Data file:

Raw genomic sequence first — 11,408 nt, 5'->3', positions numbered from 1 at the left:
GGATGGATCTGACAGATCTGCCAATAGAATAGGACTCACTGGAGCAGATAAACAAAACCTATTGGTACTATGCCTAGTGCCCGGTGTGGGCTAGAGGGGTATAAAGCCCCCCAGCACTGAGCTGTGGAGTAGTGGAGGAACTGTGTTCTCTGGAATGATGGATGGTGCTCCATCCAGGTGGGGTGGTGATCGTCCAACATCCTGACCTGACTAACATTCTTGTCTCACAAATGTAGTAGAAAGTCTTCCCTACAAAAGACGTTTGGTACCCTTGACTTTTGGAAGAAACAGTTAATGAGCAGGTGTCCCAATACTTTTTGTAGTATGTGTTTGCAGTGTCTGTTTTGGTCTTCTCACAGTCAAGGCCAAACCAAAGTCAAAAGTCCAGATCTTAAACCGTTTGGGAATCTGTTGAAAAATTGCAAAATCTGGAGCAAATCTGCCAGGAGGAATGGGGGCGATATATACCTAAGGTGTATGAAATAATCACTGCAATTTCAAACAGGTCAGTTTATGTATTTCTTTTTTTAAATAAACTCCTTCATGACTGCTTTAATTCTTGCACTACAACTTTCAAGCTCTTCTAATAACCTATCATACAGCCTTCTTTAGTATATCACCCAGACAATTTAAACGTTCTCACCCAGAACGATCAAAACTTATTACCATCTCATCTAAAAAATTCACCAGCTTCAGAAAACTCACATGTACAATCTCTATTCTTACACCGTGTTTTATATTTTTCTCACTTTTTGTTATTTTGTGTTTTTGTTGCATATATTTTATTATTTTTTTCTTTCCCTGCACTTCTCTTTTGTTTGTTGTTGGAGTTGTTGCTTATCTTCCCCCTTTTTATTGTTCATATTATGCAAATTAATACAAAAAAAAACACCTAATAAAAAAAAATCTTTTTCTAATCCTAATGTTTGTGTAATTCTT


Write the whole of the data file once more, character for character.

Raw genomic sequence first — 11,408 nt, 5'->3', positions numbered from 1 at the left:
GGATGGATCTGACAGATCTGCCAATAGAATAGGACTCACTGGAGCAGATAAACAAAACCTATTGGTACTATGCCTAGTGCCCGGTGTGGGCTAGAGGGGTATAAAGCCCCCCAGCACTGAGCTGTGGAGTAGTGGAGGAACTGTGTTCTCTGGAATGATGGATGGTGCTCCATCCAGGTGGGGTGGTGATCGTCCAACATCCTGACCTGACTAACATTCTTGTCTCACAAATGTAGTAGAAAGTCTTCCCTACAAAAGACGTTTGGTACCCTTGACTTTTGGAAGAAACAGTTAATGAGCAGGTGTCCCAATACTTTTTGTAGTATGTGTTTGCAGTGTCTGTTTTGGTCTTCTCACAGTCAAGGCCAAACCAAAGTCAAAAGTCCAGATCTTAAACCGTTTGGGAATCTGTTGAAAAATTGCAAAATCTGGAGCAAATCTGCCAGGAGGAATGGGGGCGATATATACCTAAGGTGTATGAAATAATCACTGCAATTTCAAACAGGTCAGTTTATGTATTTCTTTTTTTAAATAAACTCCTTCATGACTGCTTTAATTCTTGCACTACAACTTTCAAGCTCTTCTAATAACCTATCATACAGCCTTCTTTAGTATATCACCCAGACAATTTAAACGTTCTCACCCAGAACGATCAAAACTTATTACCATCTCATCTAAAAAATTCACCAGCTTCAGAAAACTCACATGTACAATCTCTATTCTTACACCGTGTTTTATATTTTTCTCACTTTTTGTTATTTTGTGTTTTTGTTGCATATATTTTATTATTTTTTTCTTTCCCTGCACTTCTCTTTTGTTTGTTGTTGGAGTTGTTGCTTATCTTCCCCCTTTTTATTGTTCATATTATGCAAATTAATACAAAAAAAAACACCTAATAAAAAAAAATCTTTTTCTAATCCTAATGTTTGTGTAATTCTT